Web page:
W3C home > Mailing lists > Public > public-html@w3.org > November 2008

Re: a/@ping discussion (ISSUE-1 and ISSUE-2), was: An HTML language specification vs. a browser specification

From: Ian Hickson <ian@hixie.ch>
Date: Mon, 24 Nov 2008 05:07:56 +0000 (UTC)
To: Julian Reschke <julian.reschke@gmx.de>
Cc: "Roy T. Fielding" <fielding@gbiv.com>, HTML WG <public-html@w3.org>
Message-ID: <Pine.LNX.4.62.0811240348190.17401@hixie.dreamhostps.com>

On Sun, 23 Nov 2008, Julian Reschke wrote:
> Ian Hickson wrote:
> > ...
> >>> HTML5? Would it help if you consider HTML5 spec as it stands today 
> >>> to _be_ the separate proposal?
> >>
> >> Separate to what?
> >
> > Separate to the specifications it is intended to replace, namely, 
> > HTML4, XHTML 1.x, and DOM2 HTML.
> 
> No, that wouldn't help, as it's supposed to *replace* those, not extend 
> them.

Then I don't understand what you want.


> >> I would expect that for implementations to be consistent, there would need
> >> to be a proposal *somewhere* how to implement this particular aspect.
> >
> > I have discussed such interface proposals with several browser 
> > vendors. For example, to address the above requirement, at least three 
> > proposals have been made: appending the hostnames of the ping targets 
> > to the status bar, as in:
> >
> >   +--------------------------------------------------------------+
> >   | http://example.com/ (Notifying example.org)                //|
> >   +--------------------------------------------------------------+
> >
> > ...or using a special cursor with a tooltip, or appending an inline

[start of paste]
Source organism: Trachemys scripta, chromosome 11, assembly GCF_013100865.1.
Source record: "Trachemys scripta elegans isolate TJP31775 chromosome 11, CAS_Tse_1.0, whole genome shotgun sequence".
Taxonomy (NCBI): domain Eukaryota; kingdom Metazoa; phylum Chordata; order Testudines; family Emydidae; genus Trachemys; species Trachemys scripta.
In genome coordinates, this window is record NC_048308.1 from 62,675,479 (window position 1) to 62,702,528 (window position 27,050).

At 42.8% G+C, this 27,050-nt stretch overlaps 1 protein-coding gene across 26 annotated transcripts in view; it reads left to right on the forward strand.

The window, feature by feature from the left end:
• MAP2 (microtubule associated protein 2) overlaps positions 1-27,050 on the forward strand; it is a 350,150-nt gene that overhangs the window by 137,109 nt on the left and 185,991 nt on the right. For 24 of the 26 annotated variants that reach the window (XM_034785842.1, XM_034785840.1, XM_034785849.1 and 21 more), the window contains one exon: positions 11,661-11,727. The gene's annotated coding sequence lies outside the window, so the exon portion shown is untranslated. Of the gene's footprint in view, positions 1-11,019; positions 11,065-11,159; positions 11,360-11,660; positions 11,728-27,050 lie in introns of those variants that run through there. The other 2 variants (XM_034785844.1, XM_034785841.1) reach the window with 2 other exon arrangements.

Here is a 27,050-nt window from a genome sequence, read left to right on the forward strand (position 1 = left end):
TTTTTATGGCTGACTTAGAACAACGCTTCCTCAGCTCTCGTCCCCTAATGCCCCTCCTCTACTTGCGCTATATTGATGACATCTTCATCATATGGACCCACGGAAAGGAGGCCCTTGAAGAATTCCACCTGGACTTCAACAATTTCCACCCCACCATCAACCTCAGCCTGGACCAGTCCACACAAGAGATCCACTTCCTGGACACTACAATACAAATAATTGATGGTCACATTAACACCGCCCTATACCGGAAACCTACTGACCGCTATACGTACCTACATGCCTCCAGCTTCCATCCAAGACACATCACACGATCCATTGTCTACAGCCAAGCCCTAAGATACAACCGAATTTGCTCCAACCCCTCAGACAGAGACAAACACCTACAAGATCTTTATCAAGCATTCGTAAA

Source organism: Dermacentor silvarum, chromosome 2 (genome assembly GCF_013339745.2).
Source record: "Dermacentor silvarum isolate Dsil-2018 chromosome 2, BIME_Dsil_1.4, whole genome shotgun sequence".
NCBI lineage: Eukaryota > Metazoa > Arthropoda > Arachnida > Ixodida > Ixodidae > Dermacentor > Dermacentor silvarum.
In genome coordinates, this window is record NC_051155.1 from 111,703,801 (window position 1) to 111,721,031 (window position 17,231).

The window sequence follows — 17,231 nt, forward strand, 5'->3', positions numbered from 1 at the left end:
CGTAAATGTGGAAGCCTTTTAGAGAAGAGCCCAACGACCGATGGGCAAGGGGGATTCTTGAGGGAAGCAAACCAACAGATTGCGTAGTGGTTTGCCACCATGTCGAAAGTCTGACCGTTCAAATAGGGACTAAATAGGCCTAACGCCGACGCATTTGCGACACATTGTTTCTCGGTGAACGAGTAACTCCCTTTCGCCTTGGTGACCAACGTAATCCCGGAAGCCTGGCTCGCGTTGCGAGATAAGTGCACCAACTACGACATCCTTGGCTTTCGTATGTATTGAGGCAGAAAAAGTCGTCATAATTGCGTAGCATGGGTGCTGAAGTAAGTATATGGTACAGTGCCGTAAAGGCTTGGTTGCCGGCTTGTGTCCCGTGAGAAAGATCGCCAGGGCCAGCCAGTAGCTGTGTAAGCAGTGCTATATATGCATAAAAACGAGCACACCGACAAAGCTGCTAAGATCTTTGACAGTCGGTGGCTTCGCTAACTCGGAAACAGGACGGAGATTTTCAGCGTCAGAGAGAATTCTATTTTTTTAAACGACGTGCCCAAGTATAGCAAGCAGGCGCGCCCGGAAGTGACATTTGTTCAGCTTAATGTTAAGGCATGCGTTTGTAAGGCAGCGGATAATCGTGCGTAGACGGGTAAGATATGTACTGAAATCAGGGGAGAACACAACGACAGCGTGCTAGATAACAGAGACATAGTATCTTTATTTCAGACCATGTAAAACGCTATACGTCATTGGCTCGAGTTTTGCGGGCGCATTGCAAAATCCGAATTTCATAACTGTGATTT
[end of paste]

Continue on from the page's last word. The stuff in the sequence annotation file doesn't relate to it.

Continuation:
> > icon next to the link. ...
> 
> (I note that there are browsers that do not display the link target 
> itself in the status bar)

Indeed, different browsers have different user interfaces, and so 
different solutions make sense for different browsers. This is why the 
specification doesn't say anything about UI.


> So, what has been the feedback on these proposals? Where did the 
> discussion occur?

Feedback has been generally positive. These discussions mostly occured in 
person and in private e-mail with individual browser vendor engineers.


> So let's assume for a second that national regulations (in a country 
> with significant population) would force a vendor to ship with this 
> feature disabled. Would it still be used for link tracking in practice?

Assuming that Web pages intend to follow local laws, then sure.


> >> img/@src causes GET requests, while a/@ping causes POST requests.
> >
> > Ok, then use <form>. ping="" is as easy to trigger as a form 
> > submission.
> 
> Not with scripting disabled, right? (yes, I use the FF noscript 
> extension).

With forms today it is as easy to trigger a POST as it will be to trigger 
a ping="", with the additional problem that with the POST you can include 
any arbitrary payload. Both can be done without scripting. For example, 
looks at demo 2 here:

   http://damowmow.com/playground/demos/http/

I've already shown this to you: